Paradise Lost: TÍte-‡-TÍte 2020

Into the blackness of the unlit Cockpit Theatre resounded a spoken voice,
solemnly pronouncing Book 12 of Revelations. Piano chords stamped
angrily, followed by lighter, exploratory gestures which ventured through
that darkness. Then, we heard a sung voice which flung a question into the

“Is this the region, this the soil, the clime,

… That we must change for Heaven, this mournful gloom

For that celestial light?”

The first few minutes of Geoff Page’s Paradise Lost – a one-man
show written for countertenor Lawrence Zazzo, which was performed live on
12th September, presented as an interactive broadcast three days
later, and is available on demand for one month – set out the work’s
musical stall. Lyrical ‘arias’, punctuated by melismatic swoops, swells and
slides; alternations between Zazzo’s countertenor and baritone ranges;
minimalist repetitions, pulsing moderato chords and sparse, high
tinklings from Page at the piano. More cantata than opera – though perhaps
not presented in its ‘final’ form (in a post-show discussion Zazzo
indicated that the hour of music that we experienced had been whittled out
of a much longer work) – Page’s score was decoratively pictorial rather
than dramatic, though others may well have found its cinematic,
emotion-inciting patterns more satisfying.

What made this TÍte-‡-TÍte Opera production so stimulating was Zazzo’s
performance as Lucifer, the fallen angel, tempter of Eve, destroyer of
man’s innocence. Weaving through gentle lyricism (there are a few
Finzi-esque pastoralisms, shot through with the odd touch of modernism),
strident anger, and spoken declamation, this was a performance which
embraced an astonishing emotional gamut and did so with courage, commitment
and impressive technical underpinning. Purity, power, presence: Zazzo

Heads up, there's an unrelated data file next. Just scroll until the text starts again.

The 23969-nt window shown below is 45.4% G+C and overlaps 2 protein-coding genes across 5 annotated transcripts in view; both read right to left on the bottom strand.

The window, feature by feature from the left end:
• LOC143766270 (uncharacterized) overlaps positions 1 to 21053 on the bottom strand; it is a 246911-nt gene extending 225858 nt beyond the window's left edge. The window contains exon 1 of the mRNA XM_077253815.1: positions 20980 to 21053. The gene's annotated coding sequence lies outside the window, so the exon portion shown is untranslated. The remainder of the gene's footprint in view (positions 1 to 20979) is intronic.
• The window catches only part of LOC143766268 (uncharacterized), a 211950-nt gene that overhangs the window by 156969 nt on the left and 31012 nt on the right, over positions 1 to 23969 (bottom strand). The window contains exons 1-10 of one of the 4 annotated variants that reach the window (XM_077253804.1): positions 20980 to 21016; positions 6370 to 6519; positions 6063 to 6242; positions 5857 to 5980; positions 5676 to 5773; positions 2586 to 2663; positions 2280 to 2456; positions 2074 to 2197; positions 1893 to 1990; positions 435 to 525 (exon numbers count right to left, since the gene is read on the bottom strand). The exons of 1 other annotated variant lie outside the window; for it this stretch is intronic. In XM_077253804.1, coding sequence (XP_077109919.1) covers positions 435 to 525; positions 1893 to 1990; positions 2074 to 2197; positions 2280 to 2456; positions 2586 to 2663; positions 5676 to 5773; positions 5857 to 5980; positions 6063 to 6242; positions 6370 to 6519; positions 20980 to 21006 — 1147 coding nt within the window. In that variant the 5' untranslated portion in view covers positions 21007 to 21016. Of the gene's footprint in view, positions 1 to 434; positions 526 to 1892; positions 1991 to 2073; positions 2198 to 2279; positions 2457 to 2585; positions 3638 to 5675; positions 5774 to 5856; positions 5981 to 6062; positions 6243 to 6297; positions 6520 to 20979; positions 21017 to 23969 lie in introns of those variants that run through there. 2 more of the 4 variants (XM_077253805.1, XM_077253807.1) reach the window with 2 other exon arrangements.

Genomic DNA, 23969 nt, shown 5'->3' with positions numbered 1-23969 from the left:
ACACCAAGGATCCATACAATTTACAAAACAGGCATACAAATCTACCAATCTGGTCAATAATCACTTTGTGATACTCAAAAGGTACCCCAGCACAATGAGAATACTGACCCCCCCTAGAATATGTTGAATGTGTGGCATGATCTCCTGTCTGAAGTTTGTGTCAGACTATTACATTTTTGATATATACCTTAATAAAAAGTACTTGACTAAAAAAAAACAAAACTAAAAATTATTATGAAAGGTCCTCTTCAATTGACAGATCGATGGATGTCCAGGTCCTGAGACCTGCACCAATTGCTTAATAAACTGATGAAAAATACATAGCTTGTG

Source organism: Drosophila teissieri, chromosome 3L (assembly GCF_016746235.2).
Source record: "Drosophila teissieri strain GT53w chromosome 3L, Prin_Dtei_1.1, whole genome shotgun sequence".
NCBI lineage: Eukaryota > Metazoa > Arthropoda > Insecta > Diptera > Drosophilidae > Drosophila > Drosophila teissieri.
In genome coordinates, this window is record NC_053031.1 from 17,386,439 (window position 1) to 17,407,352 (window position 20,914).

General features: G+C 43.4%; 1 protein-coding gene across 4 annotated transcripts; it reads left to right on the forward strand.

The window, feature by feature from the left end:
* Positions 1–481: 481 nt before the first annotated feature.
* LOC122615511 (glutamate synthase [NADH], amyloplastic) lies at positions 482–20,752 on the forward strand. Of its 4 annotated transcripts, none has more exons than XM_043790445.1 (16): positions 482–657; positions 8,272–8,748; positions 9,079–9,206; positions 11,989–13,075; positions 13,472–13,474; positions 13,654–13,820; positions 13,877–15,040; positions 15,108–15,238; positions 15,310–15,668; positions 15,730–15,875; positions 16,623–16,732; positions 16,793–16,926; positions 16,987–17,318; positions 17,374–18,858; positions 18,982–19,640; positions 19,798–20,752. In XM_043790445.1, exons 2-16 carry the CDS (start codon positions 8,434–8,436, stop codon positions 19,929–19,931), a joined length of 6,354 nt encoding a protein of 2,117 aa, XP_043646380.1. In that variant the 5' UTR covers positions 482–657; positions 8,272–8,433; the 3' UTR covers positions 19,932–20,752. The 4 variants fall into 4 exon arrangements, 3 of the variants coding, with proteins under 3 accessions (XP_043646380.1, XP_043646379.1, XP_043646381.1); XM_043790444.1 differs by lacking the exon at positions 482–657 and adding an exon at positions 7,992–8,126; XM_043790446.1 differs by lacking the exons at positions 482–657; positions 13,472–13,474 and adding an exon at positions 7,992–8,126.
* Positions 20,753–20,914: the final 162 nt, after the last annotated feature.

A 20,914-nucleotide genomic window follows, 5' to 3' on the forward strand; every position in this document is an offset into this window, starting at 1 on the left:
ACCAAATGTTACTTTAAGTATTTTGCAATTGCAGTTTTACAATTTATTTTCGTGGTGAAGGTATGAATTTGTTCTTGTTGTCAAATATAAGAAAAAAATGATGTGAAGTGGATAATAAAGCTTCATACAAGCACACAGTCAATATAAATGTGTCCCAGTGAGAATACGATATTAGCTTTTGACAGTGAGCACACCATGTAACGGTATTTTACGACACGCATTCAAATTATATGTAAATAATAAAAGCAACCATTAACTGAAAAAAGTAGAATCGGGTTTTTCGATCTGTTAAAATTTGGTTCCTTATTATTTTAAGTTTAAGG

evinced all three. What a show with which to return to the performing
platform after months of lockdown and the silencing of one’s singing voice.

Anyone attempting to turn Milton’s ten books and ten thousand lines-plus of
blank verse into a one-hour musico-dramatic work faces an impossible task.
Page wisely focuses on just a few passages of text: those which, in the
main, depict the thoughts and words of Lucifer himself. We have the fall
from heaven in Book 1, the temptation of Eve in Book 9, and the exultant
reflections (from Book 10) of the deluded ‘victor’, whose power Milton’s language
undermines even as his words describe. There are a few lines from the start
and end of Books 2 and 3; and imagery and phrases from Book 4, when Satan
first espies Eve, are inserted into the temptation scene. Some excisions of
imagery make a nonsense of the grammar. As Page pointed out, the story is
well known so there’s no need to explain and fill in gaps, but this didn’t
dissuade him from using a spoken voice-over narration; and we hear Eve’s
voice too. Neither of these spoken voices were identified or credited.

But, the focus on Lucifer himself is effective: and one can imagine this
score working very well as a monologue, perhaps retitled Lucifer,
in the manner of Britten’s Phaedra. The deeply felt despair of the
loss of celestial light; the vengeful conversion of defeat into victory;
the heroism which is heading unstoppably towards horrific self-destruction:
we feel all of Lucifer’s delusions and ambitions. A chair and music-stand
were strewn with ivy, an apple was ‘plucked’ from a ‘tree’, and the
tempting of Eve was vocally irresistible. We heard the crunch of the bite
that gave man ‘knowledge’ and left him in eternal suffering.

Satan’s final triumphant ecstasies omitted a crucial phrase from Milton’s
text: ‘His seed, when is not set, shall bruise my head:/ A world who would
not purchase with a bruise,/ Or much more grievous pain?/ Ye have the
account/ Of my performance: What remains, ye
gods,/ But up, and enter now into full bliss?’

For, this was a stunning performance: authoritative and brave –
and, much like Milton’s own rebellion against absolute rule, blindness and
loss, a reminder of human courage, ‘never to submit or yield/ and what is
else not to be overcome?’

Claire Seymour

Paradise Lost
: Geoff Page (composer/piano), Lawrence Zazzo (countertenor)

TÍte-‡-TÍte 2020; performed live at the Cockpit Theatre, London, 12 th September 2020; broadcast on 15th September 2020.

product_title=Paradise Lost by Geoff Page
product_by=A review by Claire Seymour
product_id=Above: Lawrence Zazzo (countertenor)

Photo credit: Claire Shovelton